# PID in Multirotors

In this extract, I will demonstrate how I used the PID (Proportional Integral and Differential) algorithm to induce balance on a single axis between two motors. I will also present the many phases I went through to get my final product.

Before we go any further, let’s evaluate the different methods that we could implement in order to achieve a state of balance. For now, the only two methods that concern us is the PID approach and the LQR approach. Both of these are closed loop systems and both involve an error and a setpoint or desired value.

I found the PID approach to be easier to implement than the LQR approach hence, we will be using the PID algorithm for this project. Nevertheless I have provided a brief description of LQR below.

LQR (Linear Quadratic Regulator), in simple terms, focuses on minimizing the cost/loss function (error) and does so by predicting the future based on past experiences. LQR is able to accomplish this by using a series of equations you can learn more about here and here.

On the other hand PID (in my opinion) is much more simple as I’ll discuss below.

## PID Theory

It is a closed loop system that adjusts it’s output in order to get closer to the desired value.

The PID controller has various applications; for example, a thermostat may use it to either raise or lower the temperature based on the setpoint the user inputted. Similarly we will be using the algorithm to control the roll of the quadcopter.

The PID algorithm combines three different functions together: Proportional, Integral and Derivative as mentioned earlier. Each factor is multiplied by the error (which is the actual input subtracted by the setpoint/desired value) before being summed together.

// here is what it might look like for a quadcopter program int error; int angle; //derived from the accelerometer real time input int setpoint = 0; // assuming that the sensor is perfectly positioned, we want the angle between the quad arms and the axis to be 0 void loop(){ error = angle - setpoint; }

After we find the error, we need to create an appropriate response. We do this by summing up the P, I and D functions…

#### P- the proportional function is basically the p term (kp) x error so the correction will be kp x error. If kp = 1, the correction will = error.

#### I- the integral term is used to correct an offset and may affect the rate in which the error may be corrected. If you increase ki, you will get a faster reaction nevertheless, you should keep it at a small value to prevent overshooting. To learn more about the I term click here

#### D- the derivative term is used to predict the future by using input collected over the time the program has been running. It determines how fast the error is changing and adjusts the correction based on this.

int error; int last_error; float kp; float ki; float kd; float proportional; float integral; float derivative; float correction; int thrust = 1200; Servo motor_1; // we classify our brushless motors as a Servo object in order to control them. Servo motor_2; float pwm_1; float pwm_2; void setup(){ motor_1.writeMicroseconds(1000); //we need to initiate the motors first motor_2.writeMicroseconds(1000); delay (5000); } void loop(){ time = millis(); proportional = kp*error; integral = integral + (ki*error); derivative = kd*((error - last_error)/time)); correction = proportional + integral + derivative; pwm_1 = thrust + correction; pwm_2 = thrust - correction; motor_1.writeMicroseconds(pwm_1); motor_2.writeMicroseconds(pwm_2); error = last_error; }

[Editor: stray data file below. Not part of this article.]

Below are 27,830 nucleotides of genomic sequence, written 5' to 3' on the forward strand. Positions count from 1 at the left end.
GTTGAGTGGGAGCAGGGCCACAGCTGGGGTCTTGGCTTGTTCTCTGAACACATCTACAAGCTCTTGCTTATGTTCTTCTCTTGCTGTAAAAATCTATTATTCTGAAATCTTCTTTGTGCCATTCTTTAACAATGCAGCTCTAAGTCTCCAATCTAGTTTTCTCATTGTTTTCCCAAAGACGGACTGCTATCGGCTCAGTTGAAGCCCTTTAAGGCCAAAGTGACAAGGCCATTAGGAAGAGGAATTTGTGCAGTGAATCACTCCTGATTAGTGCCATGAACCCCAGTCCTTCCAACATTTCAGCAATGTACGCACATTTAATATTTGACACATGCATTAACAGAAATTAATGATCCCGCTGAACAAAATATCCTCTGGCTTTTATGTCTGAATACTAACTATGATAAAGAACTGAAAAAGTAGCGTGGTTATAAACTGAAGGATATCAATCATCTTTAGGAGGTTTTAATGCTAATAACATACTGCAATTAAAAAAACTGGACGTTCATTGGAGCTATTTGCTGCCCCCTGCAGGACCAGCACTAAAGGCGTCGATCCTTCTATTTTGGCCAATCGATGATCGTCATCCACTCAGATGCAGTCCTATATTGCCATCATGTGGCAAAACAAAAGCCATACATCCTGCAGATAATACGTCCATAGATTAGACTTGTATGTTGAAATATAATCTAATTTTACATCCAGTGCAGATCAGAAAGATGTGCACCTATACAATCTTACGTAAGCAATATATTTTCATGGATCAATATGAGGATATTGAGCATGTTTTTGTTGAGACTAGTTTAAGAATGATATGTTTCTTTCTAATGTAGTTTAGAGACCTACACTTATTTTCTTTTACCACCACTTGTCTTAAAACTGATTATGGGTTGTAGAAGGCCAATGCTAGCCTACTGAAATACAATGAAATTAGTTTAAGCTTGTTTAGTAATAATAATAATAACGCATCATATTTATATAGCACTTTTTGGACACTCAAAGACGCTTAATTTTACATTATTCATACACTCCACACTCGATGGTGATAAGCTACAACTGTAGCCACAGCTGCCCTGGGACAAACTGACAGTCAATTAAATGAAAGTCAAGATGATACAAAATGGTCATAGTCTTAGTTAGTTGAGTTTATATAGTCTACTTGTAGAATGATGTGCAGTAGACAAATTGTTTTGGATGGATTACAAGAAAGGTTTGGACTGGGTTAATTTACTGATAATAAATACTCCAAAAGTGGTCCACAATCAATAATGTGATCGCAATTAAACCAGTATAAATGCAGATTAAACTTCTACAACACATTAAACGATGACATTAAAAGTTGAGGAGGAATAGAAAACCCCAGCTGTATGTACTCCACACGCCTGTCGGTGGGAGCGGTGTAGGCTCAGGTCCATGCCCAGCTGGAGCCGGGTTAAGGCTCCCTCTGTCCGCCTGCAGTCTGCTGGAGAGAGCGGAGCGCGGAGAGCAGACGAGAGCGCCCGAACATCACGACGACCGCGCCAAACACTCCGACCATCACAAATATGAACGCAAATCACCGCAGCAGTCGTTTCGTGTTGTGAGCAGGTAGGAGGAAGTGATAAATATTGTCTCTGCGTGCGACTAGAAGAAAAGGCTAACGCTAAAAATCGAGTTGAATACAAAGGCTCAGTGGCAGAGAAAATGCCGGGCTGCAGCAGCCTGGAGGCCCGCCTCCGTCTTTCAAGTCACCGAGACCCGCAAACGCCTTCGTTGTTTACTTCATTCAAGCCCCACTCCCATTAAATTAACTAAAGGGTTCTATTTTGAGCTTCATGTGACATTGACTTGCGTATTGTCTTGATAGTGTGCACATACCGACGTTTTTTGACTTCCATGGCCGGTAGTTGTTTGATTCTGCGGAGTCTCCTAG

The code above is not complete (obviously) and needs other things too. I just simply illustrated what the PID might look like for a quadcopter. Now you can always just use the Arduino PID Library. However, I found it easier to do everything manually. If you wish to see the full code please e-mail me at ashbotic@gmail.com…

Now you need to set the values of kp, ki and kd. To achieve the perfect values, you will have to go through a process called PID tuning. The reason we need to do this is to make sure that the algorithm does not overcorrect itself and that it is performing at its best. For example, when kp = 2.5 and all the other terms = 0 the quadcopter will begin to oscillate and the algorithm will continue to overcorrect itself because the correction is basically the error x 2.5. I demonstrate this in the video. Check out the link on PID tuning as well to learn more about what each term does to the quadcopter.

## Setup / Layout

##### If you are interested in doing a project similar to this, here are some parts that I used:

### Future Aims

I hope to later further this project such that I can allow a quadcopter to balance on not one but both axis. I am already working on it and hope to provide an update later on…

Here’s a little sneak peek of the setup I have going on: